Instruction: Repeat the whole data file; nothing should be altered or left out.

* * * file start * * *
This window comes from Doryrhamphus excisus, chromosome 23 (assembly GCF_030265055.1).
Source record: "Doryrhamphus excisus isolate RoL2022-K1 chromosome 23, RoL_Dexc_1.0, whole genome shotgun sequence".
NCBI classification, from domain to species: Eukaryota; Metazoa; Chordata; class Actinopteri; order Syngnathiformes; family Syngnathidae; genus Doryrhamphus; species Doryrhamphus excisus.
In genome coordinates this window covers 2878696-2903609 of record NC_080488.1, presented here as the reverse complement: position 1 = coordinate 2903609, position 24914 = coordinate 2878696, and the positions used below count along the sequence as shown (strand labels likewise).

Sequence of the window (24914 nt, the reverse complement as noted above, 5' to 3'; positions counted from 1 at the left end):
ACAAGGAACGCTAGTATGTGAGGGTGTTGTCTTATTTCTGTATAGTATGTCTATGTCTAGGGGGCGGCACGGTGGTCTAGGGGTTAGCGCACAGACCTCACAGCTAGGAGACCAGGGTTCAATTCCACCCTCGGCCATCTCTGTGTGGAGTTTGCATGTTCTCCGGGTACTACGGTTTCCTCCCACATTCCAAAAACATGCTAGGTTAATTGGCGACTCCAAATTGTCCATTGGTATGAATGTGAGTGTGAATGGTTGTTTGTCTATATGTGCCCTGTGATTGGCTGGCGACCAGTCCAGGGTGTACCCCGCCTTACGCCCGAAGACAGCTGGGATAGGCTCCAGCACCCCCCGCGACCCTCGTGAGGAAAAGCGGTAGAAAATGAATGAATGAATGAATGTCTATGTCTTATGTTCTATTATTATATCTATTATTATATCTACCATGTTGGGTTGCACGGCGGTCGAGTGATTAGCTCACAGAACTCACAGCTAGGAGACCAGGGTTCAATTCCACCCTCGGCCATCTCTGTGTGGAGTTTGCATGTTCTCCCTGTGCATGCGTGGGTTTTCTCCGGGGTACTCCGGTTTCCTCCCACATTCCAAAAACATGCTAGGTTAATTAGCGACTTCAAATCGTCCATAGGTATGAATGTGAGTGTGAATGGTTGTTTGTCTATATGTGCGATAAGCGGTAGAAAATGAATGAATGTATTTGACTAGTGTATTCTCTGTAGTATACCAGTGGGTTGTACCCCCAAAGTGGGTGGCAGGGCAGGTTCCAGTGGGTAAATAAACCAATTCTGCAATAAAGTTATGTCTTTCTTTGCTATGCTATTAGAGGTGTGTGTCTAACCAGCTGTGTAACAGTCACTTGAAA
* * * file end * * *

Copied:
This window comes from Doryrhamphus excisus, chromosome 23 (assembly GCF_030265055.1).
Source record: "Doryrhamphus excisus isolate RoL2022-K1 chromosome 23, RoL_Dexc_1.0, whole genome shotgun sequence".
NCBI classification, from domain to species: Eukaryota; Metazoa; Chordata; class Actinopteri; order Syngnathiformes; family Syngnathidae; genus Doryrhamphus; species Doryrhamphus excisus.
In genome coordinates this window covers 2878696-2903609 of record NC_080488.1, presented here as the reverse complement: position 1 = coordinate 2903609, position 24914 = coordinate 2878696, and the positions used below count along the sequence as shown (strand labels likewise).

Sequence of the window (24914 nt, the reverse complement as noted above, 5' to 3'; positions counted from 1 at the left end):
ACAAGGAACGCTAGTATGTGAGGGTGTTGTCTTATTTCTGTATAGTATGTCTATGTCTAGGGGGCGGCACGGTGGTCTAGGGGTTAGCGCACAGACCTCACAGCTAGGAGACCAGGGTTCAATTCCACCCTCGGCCATCTCTGTGTGGAGTTTGCATGTTCTCCGGGTACTACGGTTTCCTCCCACATTCCAAAAACATGCTAGGTTAATTGGCGACTCCAAATTGTCCATTGGTATGAATGTGAGTGTGAATGGTTGTTTGTCTATATGTGCCCTGTGATTGGCTGGCGACCAGTCCAGGGTGTACCCCGCCTTACGCCCGAAGACAGCTGGGATAGGCTCCAGCACCCCCCGCGACCCTCGTGAGGAAAAGCGGTAGAAAATGAATGAATGAATGAATGTCTATGTCTTATGTTCTATTATTATATCTATTATTATATCTACCATGTTGGGTTGCACGGCGGTCGAGTGATTAGCTCACAGAACTCACAGCTAGGAGACCAGGGTTCAATTCCACCCTCGGCCATCTCTGTGTGGAGTTTGCATGTTCTCCCTGTGCATGCGTGGGTTTTCTCCGGGGTACTCCGGTTTCCTCCCACATTCCAAAAACATGCTAGGTTAATTAGCGACTTCAAATCGTCCATAGGTATGAATGTGAGTGTGAATGGTTGTTTGTCTATATGTGCGATAAGCGGTAGAAAATGAATGAATGTATTTGACTAGTGTATTCTCTGTAGTATACCAGTGGGTTGTACCCCCAAAGTGGGTGGCAGGGCAGGTTCCAGTGGGTAAATAAACCAATTCTGCAATAAAGTTATGTCTTTCTTTGCTATGCTATTAGAGGTGTGTGTCTAACCAGCTGTGTAACAGTCACTTGAAA